Changing minds: the psycho-pathologization of trans people

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The concepts of psychiatric diagnosis and gender are both contested, and they are at their most controversial where they intersect around the diagnosis of trans and gender variant people as mentally disordered. The World Health Organisation is in the process of revising the International Statistical Classification of Diseases and Related Health Problems (ICD), with the eleventh edition expected in May 2018. This provides an opportunity to debate whether gender variance should continue to be classified as a mental disorder, be reclassified as a physical health or ‘other' disorder, or be removed from ICD-11 altogether. This article evaluates some of the assumptions on which the labelling of trans people as mentally disordered is grounded. It concludes that this process is based on the erroneous sex binary, outmoded views of gender, and the misattribution of the causes of distress trans people sometimes experience. It reflects Western society's medicalization of social issues, and is an example of the power that medical, particularly psychiatric, diagnoses have to define ‘normality'. In the 21st century, the labelling of trans people as mentally disordered is as anachronistic as the psychiatric labelling of lesbian, gay and bisexual people. Medical professionals, policy makers, academics and practitioners have a duty to end the pathologization of this group.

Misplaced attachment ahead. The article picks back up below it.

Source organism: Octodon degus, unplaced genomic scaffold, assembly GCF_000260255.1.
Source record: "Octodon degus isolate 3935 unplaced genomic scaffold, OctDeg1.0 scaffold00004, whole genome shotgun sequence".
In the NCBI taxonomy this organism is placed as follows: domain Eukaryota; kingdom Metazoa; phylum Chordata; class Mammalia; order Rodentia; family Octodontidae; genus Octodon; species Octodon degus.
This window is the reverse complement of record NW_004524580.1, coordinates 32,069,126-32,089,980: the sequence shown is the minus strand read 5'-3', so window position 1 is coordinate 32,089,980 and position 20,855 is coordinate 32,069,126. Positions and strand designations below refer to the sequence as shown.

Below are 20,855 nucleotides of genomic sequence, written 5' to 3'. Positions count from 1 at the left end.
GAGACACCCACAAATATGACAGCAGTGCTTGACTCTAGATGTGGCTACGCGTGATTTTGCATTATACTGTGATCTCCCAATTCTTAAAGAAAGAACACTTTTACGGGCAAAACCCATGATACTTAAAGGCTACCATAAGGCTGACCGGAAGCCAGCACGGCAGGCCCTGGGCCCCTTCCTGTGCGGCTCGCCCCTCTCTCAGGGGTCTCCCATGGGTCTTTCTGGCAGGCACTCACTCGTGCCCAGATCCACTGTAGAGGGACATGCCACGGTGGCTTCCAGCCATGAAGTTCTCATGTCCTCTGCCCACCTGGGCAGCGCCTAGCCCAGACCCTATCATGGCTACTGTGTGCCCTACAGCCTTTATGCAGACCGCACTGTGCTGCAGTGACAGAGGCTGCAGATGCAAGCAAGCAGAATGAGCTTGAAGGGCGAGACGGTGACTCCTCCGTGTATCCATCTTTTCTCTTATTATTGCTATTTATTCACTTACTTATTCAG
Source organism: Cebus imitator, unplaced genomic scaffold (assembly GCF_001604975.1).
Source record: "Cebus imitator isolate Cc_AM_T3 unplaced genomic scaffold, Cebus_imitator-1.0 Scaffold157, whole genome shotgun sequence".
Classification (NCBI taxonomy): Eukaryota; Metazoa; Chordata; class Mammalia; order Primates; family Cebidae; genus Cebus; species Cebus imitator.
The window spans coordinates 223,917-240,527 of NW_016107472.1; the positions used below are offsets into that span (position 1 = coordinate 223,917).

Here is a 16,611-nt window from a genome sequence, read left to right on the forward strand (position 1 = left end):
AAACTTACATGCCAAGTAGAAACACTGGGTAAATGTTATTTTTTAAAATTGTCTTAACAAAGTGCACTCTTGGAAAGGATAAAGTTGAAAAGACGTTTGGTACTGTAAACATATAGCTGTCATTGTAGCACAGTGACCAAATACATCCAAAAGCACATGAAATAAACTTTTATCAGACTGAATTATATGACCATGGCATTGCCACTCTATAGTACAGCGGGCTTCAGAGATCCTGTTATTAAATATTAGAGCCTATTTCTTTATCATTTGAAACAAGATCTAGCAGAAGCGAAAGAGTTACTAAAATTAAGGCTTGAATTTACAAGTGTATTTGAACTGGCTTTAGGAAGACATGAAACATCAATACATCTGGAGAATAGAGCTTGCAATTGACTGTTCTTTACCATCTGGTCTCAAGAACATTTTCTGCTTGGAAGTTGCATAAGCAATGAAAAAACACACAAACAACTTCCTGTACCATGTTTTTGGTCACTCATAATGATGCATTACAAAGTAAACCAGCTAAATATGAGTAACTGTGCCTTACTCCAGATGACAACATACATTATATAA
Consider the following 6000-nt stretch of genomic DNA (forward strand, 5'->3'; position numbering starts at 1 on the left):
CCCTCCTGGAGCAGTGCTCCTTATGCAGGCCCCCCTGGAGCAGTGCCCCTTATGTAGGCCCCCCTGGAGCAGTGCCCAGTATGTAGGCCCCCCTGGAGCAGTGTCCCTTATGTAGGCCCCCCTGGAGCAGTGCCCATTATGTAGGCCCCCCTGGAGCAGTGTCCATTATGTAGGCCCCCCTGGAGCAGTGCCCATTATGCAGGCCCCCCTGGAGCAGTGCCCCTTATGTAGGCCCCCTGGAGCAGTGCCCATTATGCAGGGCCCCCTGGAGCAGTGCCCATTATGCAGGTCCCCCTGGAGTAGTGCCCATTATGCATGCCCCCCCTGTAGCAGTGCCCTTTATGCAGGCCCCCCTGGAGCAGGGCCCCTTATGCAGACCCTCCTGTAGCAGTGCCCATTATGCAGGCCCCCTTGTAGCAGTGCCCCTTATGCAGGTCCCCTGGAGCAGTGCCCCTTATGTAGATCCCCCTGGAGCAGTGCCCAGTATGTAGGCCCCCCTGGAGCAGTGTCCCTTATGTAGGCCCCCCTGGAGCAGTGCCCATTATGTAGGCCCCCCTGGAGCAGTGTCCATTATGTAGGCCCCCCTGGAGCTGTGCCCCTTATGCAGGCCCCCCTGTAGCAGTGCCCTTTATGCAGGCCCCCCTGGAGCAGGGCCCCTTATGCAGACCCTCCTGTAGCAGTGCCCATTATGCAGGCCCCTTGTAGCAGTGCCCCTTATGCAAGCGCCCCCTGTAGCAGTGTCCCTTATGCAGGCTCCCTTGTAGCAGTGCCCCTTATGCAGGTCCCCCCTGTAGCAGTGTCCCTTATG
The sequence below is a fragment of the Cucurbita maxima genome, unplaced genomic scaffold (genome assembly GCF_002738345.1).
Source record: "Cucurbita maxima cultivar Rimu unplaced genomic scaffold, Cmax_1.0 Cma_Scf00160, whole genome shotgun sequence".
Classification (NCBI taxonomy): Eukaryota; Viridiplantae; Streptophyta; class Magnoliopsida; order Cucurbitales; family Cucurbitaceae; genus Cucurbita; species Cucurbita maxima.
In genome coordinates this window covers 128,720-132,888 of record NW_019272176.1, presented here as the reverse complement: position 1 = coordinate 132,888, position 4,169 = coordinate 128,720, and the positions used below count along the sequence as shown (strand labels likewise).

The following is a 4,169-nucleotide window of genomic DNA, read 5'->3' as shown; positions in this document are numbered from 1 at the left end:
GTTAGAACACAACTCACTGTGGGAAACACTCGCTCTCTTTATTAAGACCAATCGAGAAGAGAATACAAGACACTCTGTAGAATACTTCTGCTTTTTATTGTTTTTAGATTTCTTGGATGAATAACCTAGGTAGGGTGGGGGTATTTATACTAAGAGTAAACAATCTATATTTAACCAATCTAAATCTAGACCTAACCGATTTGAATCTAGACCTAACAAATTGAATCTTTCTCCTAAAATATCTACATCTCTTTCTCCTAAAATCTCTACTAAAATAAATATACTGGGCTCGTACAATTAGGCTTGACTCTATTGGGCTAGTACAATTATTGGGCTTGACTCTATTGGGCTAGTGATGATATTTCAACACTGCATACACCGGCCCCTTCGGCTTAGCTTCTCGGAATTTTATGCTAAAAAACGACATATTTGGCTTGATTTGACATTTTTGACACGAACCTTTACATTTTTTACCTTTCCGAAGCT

Original languageEnglish
Pages (from-to)193-204
Number of pages12
JournalInternational Journal of Mental Health
Issue number3
Publication statusPublished - 11 Aug 2016

Bibliographical note

This is an Accepted Manuscript of an article published by Taylor & Francis in International Journal of Mental Health on 11/08/2016, available online:


  • gender identity disorder
  • ICD-11
  • psycho-pathologization
  • trans
  • transgender


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